KUALA LUMPUR (May 6): The High Court today quashed a bid by the Malaysian government to strike out a lawsuit by Malaysian mothers who want citizenship for their children born overseas.
High Court Judge Datuk Akhtar Tahir dismissed an earlier application by the government to quash the lawsuit as it was deemed “frivolous”.
The judge rejected the government’s argument and asked the government to justify its citizenship law as he said that there was clear discrimination against Malaysian mothers.
“There is an apparent discrimination against the mother and father of the child, but there doesn’t seem to be any justification for such discrimination,” he said in his judgement today.
Justice Akhtar also said that the articles in the Constitution make the non-justification and discrimination more “clear and glaring”.
The seven plaintiffs in the case comprise Family Frontiers president Suriani Kempe, Myra Eliza Mohd Danil, Adlyn Adam Teoh, Choong Wai Li, Ng Mei Mei and two others who seek to remain anonymous.
Lawyer Datuk Dr Gurdial Singh Nijar represented the plaintiffs, who are seeking a declaration that children born outside Malaysia and whose mothers are Malaysians be granted Malaysian citizenship.
The plaintiffs want the court to order all government agencies to issue citizenship documents, identity cards and passports to these children.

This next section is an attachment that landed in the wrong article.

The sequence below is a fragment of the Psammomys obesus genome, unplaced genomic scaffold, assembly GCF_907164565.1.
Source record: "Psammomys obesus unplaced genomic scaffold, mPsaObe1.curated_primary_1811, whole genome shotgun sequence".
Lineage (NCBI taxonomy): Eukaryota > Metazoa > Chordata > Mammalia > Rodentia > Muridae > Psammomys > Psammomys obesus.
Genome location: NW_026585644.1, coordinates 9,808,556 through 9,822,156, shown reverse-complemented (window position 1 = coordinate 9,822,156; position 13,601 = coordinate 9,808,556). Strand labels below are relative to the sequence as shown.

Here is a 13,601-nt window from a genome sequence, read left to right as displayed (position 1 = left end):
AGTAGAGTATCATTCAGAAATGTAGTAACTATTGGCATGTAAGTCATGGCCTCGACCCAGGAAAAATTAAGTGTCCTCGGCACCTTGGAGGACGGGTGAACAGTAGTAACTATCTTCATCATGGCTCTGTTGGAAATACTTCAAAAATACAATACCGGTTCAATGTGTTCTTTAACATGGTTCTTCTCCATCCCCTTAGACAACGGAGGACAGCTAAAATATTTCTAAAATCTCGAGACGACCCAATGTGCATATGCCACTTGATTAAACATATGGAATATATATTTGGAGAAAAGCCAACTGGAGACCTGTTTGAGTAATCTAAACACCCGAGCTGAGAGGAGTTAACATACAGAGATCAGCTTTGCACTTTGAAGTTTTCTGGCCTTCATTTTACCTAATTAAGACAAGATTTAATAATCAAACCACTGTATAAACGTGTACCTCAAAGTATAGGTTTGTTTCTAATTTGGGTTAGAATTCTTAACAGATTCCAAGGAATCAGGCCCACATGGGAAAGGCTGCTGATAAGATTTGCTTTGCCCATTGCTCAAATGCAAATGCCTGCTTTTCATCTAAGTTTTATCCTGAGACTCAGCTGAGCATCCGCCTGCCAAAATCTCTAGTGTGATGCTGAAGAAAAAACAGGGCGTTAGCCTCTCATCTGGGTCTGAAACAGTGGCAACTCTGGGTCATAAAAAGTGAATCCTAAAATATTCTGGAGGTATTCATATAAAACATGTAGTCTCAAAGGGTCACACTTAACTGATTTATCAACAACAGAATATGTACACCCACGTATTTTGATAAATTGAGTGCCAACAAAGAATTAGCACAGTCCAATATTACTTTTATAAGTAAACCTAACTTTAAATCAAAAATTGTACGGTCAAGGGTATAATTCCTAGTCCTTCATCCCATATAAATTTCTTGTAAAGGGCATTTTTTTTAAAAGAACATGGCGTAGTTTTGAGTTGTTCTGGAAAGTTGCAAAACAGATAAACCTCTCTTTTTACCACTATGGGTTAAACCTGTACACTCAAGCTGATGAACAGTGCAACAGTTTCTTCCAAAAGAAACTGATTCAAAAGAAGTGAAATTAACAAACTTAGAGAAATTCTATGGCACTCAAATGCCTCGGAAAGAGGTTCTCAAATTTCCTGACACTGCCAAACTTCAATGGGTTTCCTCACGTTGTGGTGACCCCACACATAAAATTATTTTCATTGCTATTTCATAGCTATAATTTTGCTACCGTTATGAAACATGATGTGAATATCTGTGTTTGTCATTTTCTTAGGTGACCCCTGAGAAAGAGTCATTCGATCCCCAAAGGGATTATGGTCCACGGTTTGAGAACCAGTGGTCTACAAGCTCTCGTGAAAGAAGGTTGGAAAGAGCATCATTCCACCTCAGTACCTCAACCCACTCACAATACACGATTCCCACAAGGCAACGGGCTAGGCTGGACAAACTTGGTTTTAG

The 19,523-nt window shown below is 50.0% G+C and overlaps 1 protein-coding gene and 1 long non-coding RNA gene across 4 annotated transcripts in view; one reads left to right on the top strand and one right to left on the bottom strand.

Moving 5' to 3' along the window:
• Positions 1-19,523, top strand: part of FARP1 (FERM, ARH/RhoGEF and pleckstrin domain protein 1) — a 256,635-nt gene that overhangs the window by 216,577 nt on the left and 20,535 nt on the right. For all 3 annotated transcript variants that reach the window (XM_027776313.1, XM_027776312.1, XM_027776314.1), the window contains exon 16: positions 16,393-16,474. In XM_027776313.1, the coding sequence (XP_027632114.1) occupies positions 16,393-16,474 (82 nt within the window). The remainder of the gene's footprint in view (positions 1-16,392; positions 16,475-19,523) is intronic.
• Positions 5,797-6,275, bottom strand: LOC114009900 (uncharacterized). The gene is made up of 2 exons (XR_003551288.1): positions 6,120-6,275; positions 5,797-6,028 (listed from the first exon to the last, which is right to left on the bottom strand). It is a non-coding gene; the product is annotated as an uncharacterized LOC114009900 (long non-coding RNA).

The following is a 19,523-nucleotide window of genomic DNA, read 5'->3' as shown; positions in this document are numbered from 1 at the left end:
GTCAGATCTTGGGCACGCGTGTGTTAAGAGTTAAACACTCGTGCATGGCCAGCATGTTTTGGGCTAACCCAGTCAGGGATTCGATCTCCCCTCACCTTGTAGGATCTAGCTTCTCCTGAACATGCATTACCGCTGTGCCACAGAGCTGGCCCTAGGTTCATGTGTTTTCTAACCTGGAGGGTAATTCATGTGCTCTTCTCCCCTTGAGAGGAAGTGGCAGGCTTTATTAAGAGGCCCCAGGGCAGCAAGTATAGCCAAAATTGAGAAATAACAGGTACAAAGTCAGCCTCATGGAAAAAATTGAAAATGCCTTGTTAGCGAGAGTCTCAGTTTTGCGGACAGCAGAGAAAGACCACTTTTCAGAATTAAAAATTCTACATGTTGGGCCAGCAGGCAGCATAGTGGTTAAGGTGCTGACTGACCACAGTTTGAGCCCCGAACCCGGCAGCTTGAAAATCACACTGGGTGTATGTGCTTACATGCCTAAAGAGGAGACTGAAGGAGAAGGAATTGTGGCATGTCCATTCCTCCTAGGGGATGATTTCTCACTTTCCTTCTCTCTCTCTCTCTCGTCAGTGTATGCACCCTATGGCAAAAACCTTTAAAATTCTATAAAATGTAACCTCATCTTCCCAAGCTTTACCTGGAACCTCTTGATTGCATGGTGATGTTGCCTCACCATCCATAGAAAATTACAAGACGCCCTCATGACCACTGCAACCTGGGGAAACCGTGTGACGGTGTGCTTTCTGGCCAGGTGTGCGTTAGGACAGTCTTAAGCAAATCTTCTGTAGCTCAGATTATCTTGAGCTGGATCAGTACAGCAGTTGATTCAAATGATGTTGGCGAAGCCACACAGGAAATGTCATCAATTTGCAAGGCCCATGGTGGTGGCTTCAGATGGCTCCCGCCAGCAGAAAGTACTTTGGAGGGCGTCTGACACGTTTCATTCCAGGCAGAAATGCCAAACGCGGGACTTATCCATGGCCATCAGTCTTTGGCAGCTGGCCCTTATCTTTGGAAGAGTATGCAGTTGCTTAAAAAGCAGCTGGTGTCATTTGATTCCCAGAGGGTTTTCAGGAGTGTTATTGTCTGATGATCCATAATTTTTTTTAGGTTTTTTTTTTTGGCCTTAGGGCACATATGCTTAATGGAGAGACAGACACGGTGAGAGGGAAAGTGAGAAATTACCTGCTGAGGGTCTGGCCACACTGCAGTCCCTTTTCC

Malaysian law allows only fathers to obtain citizenship for their children born outside Malaysia.
Justice Akhtar said it was wrong for the government to contend that the lawsuit by the plaintiffs was frivolous because the plaintiffs had the locus standi or legal standing for the judicial relief they asked for in the originating summons.
Justice Akhtar, who said the government would have to file its affidavits of justification by May 27, 2021, also fixed June 30, 2021 for the hearing of the lawsuit.
The judge said today the plaintiffs are also allowed to add two more names to their lawsuit against the government, namely the home affairs minister and National Registration Department director-general, as defendants.
Joshua Andran, who is a lawyer for one of the plaintiffs, said in a statement that the government should be on the same side as the plaintiffs instead of opposing them.
Joshua said discrimination against women cannot, and should not, be allowed to continue.
“This is actually a case where the government and the plaintiffs should be on the same side. The legal and constitutional arguments made in cases like this can be complex. But for the benefits of Malaysia’s citizenry and to encourage civic mindedness, the net effect of what we are seeking in this case is simply equality between men and women in the crucial issue of the citizenship of children.
"Now, what is so offensive about that proposition? It is embarrassing that this is still happening in 2021.
“This form of discrimination has a real and tragic effect on the family unit as parents are often separated from their children,” he said.